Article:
Tuesday, January 30, 2018

Galaxy Science Fiction, October 1955

A fairly nice issue: some stories were very good, some were mediocre.

A Ticket to Tranai • novelette by Robert Sheckley
A well-known classic about a man who hears about a nice planet where life is really free. There are no taxes, there are ample opportunities for everyone, and all of the women are young and beautiful. But it turns out that there are some catches. And then some more catches. And then even more. An excellent, ironic story. One of the funniest and best science fiction novelettes ever. *****
The Discovery of Morniel Mathaway • short story by William Tenn
A mediocre artist and his friend survive mostly by shoplifting and living frugally. One day, a man appears from a hole in a wall of their room and announces that he had come from the future to meet the greatest artists that has ever lived. But he doesn’t recognize any of the paintings the artist has at home, and they are not even close to the quality they are supposed to be. A fun little time travel and time paradox story. ***½
Bolden's Pets • novelette by F. L. Wallace
A man falls ill while trading with the inhabitants of an alien planet. They give him a pet as payment - a nice and friendly creature. Before returning to his base, he must wait out a storm and he feels much better. But after he confines the creature and lands on the base, he starts to feel really sick. It takes a lot of pages before the protagonists figure out what reader already knows. Not a bad story, in spite of that. ***+
Jack of No Trades • novelette by Evelyn E. Smith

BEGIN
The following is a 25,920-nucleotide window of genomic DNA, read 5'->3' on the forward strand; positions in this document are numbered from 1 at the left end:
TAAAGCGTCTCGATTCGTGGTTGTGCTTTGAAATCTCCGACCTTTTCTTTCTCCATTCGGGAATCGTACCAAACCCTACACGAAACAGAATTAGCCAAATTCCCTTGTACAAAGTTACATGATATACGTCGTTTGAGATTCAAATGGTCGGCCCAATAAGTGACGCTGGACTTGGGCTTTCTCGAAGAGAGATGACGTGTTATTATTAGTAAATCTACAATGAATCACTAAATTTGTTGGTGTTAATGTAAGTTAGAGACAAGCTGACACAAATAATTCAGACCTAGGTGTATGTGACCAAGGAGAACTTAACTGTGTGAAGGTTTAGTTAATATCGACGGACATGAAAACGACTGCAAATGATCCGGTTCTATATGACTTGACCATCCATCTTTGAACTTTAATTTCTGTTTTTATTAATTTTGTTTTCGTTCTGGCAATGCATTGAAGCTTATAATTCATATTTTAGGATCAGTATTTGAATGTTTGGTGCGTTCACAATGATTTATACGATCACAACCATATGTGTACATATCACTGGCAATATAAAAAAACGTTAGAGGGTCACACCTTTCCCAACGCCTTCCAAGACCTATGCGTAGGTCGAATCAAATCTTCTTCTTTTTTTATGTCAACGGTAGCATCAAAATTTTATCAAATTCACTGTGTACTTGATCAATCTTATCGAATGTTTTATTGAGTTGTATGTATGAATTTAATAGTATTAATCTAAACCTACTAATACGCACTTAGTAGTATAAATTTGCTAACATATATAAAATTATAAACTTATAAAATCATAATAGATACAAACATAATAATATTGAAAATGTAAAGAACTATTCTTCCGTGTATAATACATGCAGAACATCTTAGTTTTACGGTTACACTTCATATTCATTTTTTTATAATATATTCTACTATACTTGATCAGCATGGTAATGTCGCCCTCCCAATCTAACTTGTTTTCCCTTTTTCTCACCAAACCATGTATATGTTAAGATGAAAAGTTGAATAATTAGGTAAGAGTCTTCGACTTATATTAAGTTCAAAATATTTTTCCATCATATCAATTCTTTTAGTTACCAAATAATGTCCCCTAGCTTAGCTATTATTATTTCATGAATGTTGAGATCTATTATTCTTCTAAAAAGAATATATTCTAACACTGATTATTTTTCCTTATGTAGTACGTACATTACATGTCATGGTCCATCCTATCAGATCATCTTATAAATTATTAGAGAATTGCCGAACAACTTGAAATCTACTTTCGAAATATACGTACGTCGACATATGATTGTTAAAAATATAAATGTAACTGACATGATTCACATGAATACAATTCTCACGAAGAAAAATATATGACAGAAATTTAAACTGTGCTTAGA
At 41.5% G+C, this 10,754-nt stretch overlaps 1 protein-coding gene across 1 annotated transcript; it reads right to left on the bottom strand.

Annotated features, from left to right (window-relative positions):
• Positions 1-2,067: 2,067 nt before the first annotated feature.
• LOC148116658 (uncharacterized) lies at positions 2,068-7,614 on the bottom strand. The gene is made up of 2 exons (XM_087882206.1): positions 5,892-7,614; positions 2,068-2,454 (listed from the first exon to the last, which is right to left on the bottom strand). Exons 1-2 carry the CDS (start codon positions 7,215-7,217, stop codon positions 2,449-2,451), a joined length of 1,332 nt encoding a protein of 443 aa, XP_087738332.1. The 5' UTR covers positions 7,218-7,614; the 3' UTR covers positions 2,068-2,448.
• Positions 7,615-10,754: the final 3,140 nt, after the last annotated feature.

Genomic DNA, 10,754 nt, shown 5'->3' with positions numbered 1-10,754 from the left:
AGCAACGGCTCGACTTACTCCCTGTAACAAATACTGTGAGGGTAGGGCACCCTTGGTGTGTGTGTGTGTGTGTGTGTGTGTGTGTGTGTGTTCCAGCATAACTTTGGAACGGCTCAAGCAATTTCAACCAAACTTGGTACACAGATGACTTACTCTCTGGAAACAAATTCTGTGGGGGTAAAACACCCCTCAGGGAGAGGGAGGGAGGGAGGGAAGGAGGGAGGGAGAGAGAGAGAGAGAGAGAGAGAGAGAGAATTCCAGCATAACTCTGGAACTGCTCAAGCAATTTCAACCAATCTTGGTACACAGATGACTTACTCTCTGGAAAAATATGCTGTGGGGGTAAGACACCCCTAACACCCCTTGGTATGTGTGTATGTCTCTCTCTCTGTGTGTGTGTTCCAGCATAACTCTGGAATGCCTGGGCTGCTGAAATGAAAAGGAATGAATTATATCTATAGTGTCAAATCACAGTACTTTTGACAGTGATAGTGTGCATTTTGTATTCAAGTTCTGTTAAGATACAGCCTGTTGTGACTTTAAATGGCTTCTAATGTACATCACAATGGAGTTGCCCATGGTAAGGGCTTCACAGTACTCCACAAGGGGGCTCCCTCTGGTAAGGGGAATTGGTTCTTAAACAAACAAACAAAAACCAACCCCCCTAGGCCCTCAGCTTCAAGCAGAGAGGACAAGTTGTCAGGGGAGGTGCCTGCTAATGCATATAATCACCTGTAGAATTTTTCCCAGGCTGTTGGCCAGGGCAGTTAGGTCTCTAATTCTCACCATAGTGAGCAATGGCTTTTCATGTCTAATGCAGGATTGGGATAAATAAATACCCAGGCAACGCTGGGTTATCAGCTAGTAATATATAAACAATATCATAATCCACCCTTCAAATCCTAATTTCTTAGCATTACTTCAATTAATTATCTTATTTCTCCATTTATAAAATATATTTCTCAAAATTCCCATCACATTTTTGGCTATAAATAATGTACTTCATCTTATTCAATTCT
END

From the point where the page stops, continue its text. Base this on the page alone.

A man is severely handicapped. He doesn’t have any psi talents when everybody in his family, and almost everyone in the world, has. He feels very useless, as there is no occupation he could manage to do. But then there is a war and he can easily treat wounded, as he doesn’t feel what they feel. And it turns out he has a talent after all. But, finally, the wars end. A pretty simplistic story, with poor characterization, but it is surprisingly readable, in spite of that. **½
The Lights on Precipice Peak • short story by Stephen Tall
A group of men goes to the mountains, see some strange lights, and meet an alien who must come to a cold climate to cool down. A minor twist at the end, but there is not much else to the story. It is overlong and there is little actual plot. *½
The Game of Rat and Dragon • [The Instrumentality of Mankind] • short story by Cordwainer Smith
Spaceships are attacked by “dragons” whose closeness either kills everyone onboard, or at least turns survivors irreversibly mad. They can be chased away by bright beams of light, but they are too fast for human reflexes. Luckily there are “Partners” who can form a sort of symbiotic and telepathic bond with humans, and together they are able to defeat the dragons. The “partners” are apparently cats. Very nice writing, but the story itself doesn’t really make much sense. ***

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